- Hughes, Christopher. 2006. Chinese Nationalism in a Global Era. New York: Routledge.Google Scholar
- Ji, Fengyuan. 2012. Linguistic Engineering in Hu Jintao’s China. In China’s Thought Management, ed. Anne-Marie Brady, 90–103. New York: Routledge.Google Scholar
- Johnson, Ian. 2013. ‘China’s Great Uprooting: Moving 250 Million Into Cities’, New York Times, 15 June, sec. World/Asia Pacific, available at http://www.nytimes.com/2013/06/16/world/asia/chinas-great-uprooting-moving-250-million-into-cities.html. Accessed 6 Dec, 2017.
- Johnson, Ian. 2014. ‘China Releases Plan to Incorporate Farmers Into Cities’, New York Times, 17 March, available at http://www.nytimes.com/2014/03/18/world/asia/china-releases-plan-to-integrate-farmers-in-cities.html. Accessed 6 Dec, 2017.
- Kinnvall, Catarina. 2006. Globalization and Religious Nationalism in India: The Search for Ontological Security. London: Routledge.Google Scholar
- Kluver, Alan R. 1996. Legitimating the Chinese Economic Reforms: A Rhetoric of Myth and Orthodoxy. Albany: SUNY Press.Google Scholar
- Lee, Hong Yung. 1978. The Politics of the Chinese Cultural Revolution: A Case Study. Berkeley: University of California Press.Google Scholar
- Lemos, Gerard. 2012a. The End of the Chinese Dream: Why Chinese People Fear the Future. New Haven: Yale University Press.Google Scholar
- Lemos, Gerard. 2012b. ‘What Keeps the Chinese Up at Night’, New York Times, 10 September, A25, New York edition.Google Scholar
- Lieberthal, Kenneth. 2010. Reflections on the Evolution of the China Field in Political Science. In Contemporary Chinese Politics: New Sources, Methods, and Field Strategies, ed. Allen Carlson, Mary E. Gallagher, Kenneth Lieberthal, and Melanie Manion, 266–277. New York: Cambridge University Press.CrossRefGoogle Scholar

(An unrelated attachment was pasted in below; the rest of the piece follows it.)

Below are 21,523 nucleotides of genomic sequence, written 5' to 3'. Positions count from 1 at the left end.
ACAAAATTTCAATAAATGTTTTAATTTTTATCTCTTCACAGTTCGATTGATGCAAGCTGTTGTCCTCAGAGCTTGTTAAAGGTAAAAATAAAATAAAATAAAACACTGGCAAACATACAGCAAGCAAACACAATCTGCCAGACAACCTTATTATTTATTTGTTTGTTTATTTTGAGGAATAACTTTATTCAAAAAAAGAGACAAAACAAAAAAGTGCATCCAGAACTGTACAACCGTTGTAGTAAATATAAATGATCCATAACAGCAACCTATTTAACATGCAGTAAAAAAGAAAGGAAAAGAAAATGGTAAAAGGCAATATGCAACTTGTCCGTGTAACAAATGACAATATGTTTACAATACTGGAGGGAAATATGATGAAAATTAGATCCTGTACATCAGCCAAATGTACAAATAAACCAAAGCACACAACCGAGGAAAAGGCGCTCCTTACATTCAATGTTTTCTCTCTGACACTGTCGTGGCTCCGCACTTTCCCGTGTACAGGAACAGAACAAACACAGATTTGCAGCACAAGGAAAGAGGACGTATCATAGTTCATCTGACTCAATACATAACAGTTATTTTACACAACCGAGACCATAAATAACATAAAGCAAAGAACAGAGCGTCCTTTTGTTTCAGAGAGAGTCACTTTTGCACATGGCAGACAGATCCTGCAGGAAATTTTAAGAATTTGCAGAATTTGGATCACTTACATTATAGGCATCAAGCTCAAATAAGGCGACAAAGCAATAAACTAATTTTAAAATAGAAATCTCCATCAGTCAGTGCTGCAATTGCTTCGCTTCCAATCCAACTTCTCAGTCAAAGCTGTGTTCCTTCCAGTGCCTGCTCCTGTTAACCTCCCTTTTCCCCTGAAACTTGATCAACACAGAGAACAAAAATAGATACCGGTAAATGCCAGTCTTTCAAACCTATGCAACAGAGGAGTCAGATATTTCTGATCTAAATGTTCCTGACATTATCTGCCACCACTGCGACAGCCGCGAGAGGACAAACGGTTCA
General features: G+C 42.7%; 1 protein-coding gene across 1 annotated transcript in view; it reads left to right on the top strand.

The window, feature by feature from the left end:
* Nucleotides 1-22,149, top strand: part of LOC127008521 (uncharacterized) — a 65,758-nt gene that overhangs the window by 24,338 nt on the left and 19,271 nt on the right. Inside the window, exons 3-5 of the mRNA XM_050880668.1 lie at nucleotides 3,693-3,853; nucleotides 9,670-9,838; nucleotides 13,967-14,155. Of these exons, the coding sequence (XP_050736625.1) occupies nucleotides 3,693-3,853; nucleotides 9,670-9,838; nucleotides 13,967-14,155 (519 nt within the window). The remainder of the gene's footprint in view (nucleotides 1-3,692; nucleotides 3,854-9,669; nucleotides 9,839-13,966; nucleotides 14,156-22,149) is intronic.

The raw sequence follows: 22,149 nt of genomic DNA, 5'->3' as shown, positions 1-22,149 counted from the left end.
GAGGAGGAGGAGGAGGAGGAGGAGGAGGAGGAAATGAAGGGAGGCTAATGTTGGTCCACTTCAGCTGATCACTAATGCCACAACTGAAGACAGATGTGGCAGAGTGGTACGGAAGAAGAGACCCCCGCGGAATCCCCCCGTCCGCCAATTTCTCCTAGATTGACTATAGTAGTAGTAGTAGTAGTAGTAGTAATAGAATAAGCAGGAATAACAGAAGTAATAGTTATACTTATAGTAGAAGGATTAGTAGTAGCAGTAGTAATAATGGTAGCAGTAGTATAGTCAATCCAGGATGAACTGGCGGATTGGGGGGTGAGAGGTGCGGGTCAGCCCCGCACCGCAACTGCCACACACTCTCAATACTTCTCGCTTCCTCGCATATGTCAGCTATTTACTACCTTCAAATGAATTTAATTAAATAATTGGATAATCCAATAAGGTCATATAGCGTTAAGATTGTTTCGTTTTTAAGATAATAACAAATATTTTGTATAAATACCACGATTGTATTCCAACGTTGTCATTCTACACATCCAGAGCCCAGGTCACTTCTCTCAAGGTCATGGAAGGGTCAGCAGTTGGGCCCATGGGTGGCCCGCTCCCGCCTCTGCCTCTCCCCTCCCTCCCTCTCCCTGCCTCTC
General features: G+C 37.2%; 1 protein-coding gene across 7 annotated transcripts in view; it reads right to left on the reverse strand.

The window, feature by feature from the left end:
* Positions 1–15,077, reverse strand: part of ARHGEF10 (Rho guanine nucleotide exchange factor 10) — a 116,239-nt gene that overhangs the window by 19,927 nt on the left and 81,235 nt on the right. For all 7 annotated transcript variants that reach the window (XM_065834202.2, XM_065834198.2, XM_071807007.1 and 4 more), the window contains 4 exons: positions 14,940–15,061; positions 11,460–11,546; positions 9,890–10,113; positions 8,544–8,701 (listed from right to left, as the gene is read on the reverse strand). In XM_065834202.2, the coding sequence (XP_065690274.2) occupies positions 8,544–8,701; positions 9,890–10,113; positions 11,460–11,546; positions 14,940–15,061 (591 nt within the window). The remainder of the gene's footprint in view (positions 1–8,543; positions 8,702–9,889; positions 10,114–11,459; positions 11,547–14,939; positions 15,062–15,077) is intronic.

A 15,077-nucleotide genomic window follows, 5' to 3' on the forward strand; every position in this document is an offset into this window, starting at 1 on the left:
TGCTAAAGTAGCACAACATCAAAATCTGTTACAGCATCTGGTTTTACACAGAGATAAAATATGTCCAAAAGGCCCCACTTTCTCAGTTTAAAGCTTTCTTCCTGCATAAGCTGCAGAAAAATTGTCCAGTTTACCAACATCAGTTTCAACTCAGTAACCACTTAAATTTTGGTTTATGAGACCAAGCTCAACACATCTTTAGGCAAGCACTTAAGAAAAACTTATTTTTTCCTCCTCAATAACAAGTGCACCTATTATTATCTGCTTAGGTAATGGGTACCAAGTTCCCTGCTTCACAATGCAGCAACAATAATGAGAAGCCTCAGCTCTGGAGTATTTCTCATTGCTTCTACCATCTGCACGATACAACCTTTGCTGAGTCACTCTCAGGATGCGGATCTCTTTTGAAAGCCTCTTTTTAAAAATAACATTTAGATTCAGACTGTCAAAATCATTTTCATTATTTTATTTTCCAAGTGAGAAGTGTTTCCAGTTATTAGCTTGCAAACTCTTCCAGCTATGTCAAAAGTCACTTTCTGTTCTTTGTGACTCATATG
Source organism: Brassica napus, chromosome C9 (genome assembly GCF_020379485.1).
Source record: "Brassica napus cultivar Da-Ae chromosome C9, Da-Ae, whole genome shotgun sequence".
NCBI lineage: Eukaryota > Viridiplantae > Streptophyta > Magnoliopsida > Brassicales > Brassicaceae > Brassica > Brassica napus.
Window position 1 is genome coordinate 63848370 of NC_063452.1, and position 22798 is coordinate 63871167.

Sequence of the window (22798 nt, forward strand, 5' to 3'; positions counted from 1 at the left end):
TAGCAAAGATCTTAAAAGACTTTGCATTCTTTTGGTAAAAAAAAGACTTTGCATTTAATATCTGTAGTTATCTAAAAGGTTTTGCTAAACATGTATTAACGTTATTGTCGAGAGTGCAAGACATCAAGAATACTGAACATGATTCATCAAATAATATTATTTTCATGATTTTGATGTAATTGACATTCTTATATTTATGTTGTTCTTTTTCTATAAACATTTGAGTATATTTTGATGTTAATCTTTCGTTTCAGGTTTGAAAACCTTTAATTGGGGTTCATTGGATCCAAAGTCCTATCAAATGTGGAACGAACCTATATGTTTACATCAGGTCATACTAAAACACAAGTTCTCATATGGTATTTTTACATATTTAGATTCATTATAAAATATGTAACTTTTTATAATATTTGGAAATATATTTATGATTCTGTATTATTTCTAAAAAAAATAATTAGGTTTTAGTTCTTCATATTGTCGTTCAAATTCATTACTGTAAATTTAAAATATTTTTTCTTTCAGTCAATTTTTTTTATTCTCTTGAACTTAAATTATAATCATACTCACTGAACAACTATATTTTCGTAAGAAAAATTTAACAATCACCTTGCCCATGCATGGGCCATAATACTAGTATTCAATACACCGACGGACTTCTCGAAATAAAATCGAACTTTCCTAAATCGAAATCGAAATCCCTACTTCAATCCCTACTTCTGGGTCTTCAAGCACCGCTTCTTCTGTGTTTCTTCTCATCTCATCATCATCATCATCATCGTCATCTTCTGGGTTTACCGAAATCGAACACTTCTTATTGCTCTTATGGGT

- Mao, Tse-Tung. 2001. Introducing A Co-Operative (1958). In Selected Readings from the Works, ed. Tse-Tung Mao. Honolulu: University Press of the Pacific.Google Scholar
- McGregor, Richard. 2012. The Party: The Secret World of China’s Communist Rulers, reprint. New York: Harper Perennial.Google Scholar
- Naughton, Barry, and Kellee S. Tsai (eds.). 2015. State Capitalism, Institutional Adaptation, and the Chinese Miracle. New York: Cambridge University Press.Google Scholar
- Pei, Minxin. 2014. The Chinese Political Order: Resilience or Decay? Modern China Studies 20 (1): 1–27.Google Scholar
- Plänkers, Tomas, and John Hart. 2014. Landscapes of the Chinese Soul: The Enduring Presence of the Cultural Revolution. London: Karnac Books.Google Scholar
- Scott, James C. 1999. Seeing like a State: How Certain Schemes to Improve the Human Condition Have Failed. New Haven: Yale University Press.Google Scholar
- Shambaugh, David. 2008. China’s Communist Party: Atrophy and Adaptation. Berkeley: University of California Press.Google Scholar
- Shambaugh, David. 2015. ‘The Coming Chinese Crackup’, Wall Street Journal, 6 March, available at http://www.wsj.com/articles/the-coming-chinese-crack-up-1425659198. Accessed 6 Dec, 2017.
- Shaw, Victor N. 1996. Social Control in China: A Study of Chinese Work Units. Westport: Praeger.Google Scholar
- Shen, Xingpei, and Yu. Jiang. 2012. ‘Chuyi dangdai xiaoshuo jianzheng xushi - yi ‘Wenge’ ticai xiaoshuo wei duixiang de yanjiu’ [‘A Brief Discussion on Witness Narrative Tradition of Contemporary Fiction’]. Journal of Fujian Normal University 3: 75–81.Google Scholar
- Steele, Brent J. 2008. Ontological Security in International Relations: Self-Identity and the IR State. New York: Routledge.Google Scholar
- Tsai, Kellee S. 2007. Capitalism without Democracy: The Private Sector in Contemporary China, 1st ed. Ithaca: Cornell University Press.Google Scholar
- Ulfelder, Jay. 2011. ‘Crystal Clear: Yes, Rows of Numbers Can Help Predict Revolutions. You Just Have to Know Where to Look’, Foreign Policy, 22 June, available at https://foreignpolicy.com/2011/06/22/crystal-clear/. Accessed 6 Dec, 2017.
- Vickers, Edward. 2009. Selling “Socialism with Chinese Characteristics”: “Thought and Politics” and the Legitimisation of China’s Developmental Strategy. International Journal of Educational Development, Education and Development in Contemporary China 29 (5): 523–531.Google Scholar
- Weatherley, Robert D., and Ariane Rosen. 2013. Fanning the Flames of Popular Nationalism: The Debate in China over the Burning of the Old Summer Palace. Asian Perspective 37 (1): 53–76.Google Scholar
- Zheng, Yongnian. 1999. Discovering Chinese Nationalism in China: Modernization, Identity, and International Relations. New York: Cambridge University Press.Google Scholar
- Zheng, Yongnian. 2009. The Chinese Communist Party as Organizational Emperor: Culture, Reproduction, and Transformation. Hoboken: Taylor and Francis.Google Scholar